Senate Bill 7 in the New Hampshire Legislature proposes changes in the New Hampshire alimony law that will be far reaching and important. The change is made necessary by the change in the federal law that takes alimony out from the status as being a deductible expense for the payor and makes payment of the alimony from after tax dollars. Formerly, it was part of the negotiation process to realize that it would cost a payor less to pay a particular amount of alimony if he was in a higher tax bracket than the payee. That is all changing.
Another important change that is proposed by the legislation would be a cap on the percentage amount of alimony to be paid. The proposed amount is 30% of the difference between the payor’s gross income and the payee’s gross income. There is no such limitation in the law as it stands now. Finally, there are guidelines for the duration of alimony. This is absent from the current incarnation of the alimony statute.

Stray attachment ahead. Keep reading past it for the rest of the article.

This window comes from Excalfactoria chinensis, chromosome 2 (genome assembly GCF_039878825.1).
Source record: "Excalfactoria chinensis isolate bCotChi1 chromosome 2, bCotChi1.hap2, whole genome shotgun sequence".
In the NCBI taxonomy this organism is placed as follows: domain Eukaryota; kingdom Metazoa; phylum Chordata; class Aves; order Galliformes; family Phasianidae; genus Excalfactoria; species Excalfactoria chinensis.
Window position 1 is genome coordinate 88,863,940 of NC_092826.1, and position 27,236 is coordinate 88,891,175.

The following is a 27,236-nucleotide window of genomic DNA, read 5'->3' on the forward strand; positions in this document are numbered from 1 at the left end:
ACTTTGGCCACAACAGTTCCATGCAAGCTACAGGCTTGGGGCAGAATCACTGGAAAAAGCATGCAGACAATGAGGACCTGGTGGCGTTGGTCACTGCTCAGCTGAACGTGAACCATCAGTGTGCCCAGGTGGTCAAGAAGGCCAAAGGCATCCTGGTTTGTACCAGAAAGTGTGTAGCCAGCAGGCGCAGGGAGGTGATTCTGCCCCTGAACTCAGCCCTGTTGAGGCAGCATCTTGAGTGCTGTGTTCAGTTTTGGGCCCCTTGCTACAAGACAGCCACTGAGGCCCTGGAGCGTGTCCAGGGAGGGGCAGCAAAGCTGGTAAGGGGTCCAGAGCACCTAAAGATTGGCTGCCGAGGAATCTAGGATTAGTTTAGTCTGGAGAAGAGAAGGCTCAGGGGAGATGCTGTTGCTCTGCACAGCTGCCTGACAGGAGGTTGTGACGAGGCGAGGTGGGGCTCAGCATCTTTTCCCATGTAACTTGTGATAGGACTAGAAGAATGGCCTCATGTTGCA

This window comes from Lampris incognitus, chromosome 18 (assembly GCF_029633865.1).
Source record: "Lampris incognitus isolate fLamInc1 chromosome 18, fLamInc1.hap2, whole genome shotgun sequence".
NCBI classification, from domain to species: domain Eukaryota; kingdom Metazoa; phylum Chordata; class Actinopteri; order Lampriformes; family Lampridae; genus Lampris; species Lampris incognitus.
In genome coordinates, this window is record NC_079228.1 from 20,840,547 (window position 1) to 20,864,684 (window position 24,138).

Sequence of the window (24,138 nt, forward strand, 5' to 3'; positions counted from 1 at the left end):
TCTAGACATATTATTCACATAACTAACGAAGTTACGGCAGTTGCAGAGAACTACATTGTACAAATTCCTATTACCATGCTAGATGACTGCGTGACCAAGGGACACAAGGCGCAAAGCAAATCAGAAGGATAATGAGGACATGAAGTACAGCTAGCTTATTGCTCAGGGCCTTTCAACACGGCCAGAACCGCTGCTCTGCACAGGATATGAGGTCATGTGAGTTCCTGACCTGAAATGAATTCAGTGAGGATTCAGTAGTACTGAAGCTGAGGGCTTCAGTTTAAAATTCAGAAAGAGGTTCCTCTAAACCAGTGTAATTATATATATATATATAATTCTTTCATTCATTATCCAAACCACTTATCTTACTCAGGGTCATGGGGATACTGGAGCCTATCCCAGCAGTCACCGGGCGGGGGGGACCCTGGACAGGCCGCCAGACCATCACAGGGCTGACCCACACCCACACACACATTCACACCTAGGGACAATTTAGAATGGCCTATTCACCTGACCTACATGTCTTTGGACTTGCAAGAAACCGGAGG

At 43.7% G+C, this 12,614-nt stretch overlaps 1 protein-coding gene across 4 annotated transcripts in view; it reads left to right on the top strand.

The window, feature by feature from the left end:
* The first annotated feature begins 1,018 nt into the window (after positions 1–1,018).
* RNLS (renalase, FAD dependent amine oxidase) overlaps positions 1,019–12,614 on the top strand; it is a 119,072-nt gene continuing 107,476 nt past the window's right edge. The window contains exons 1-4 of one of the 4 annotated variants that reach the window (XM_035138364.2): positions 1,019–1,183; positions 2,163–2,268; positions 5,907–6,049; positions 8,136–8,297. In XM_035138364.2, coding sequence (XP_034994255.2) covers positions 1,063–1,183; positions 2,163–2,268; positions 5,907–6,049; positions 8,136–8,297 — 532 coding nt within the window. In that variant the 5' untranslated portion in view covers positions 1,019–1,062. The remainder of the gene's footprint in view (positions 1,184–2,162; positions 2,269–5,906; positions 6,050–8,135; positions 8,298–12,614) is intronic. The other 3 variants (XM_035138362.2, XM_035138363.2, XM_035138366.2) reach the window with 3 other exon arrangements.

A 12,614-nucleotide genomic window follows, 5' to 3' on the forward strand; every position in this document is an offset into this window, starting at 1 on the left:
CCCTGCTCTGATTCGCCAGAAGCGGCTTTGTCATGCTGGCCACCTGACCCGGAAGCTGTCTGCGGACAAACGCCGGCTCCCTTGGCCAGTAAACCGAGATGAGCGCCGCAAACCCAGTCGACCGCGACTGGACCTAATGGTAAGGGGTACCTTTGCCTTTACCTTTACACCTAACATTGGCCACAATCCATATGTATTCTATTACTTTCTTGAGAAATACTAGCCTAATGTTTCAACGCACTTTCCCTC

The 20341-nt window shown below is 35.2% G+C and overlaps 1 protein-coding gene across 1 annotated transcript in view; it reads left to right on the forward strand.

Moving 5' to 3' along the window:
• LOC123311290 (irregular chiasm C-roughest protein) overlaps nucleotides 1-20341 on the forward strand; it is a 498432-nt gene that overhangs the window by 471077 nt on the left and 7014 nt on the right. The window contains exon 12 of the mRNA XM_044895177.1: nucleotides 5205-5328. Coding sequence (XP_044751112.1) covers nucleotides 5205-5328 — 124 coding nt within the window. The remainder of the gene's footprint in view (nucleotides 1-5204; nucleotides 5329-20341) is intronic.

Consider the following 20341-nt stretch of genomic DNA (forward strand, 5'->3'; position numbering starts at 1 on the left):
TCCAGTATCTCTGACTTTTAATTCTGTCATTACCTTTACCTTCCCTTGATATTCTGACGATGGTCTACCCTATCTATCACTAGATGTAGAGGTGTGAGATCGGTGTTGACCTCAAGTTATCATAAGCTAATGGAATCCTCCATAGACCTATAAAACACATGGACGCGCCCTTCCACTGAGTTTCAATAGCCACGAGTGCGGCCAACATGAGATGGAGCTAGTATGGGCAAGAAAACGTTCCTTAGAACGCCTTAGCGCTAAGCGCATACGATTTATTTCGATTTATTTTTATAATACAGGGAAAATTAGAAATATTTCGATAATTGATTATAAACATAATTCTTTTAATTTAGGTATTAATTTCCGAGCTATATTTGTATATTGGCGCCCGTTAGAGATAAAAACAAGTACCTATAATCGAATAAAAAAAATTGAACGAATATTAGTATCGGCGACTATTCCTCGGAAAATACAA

It is difficult to predict how the new statute will impact cases going forward. How will payors be able to anticipate what their tax consequences will be in future years? Is the percentage limit something that is to be determined at the time of the negotiation or order, or is that to be redetermined on a yearly basis when the tax data is available? Lastly, how will the new law affect alimony orders that are already in place?
Answers to these questions will not likely come any time soon. It will be interesting to see how the system reacts to these changes.
By: Kent Barker
Attorney Kent M. Barker practices Personal Injury, Family & Divorce, and Criminal Law at Winer & Bennett, LLP. To receive expert and experienced Family & Divorce counsel paired with compassion and understanding, call 603-882-5157. Visit our website at www.winerbennett.com.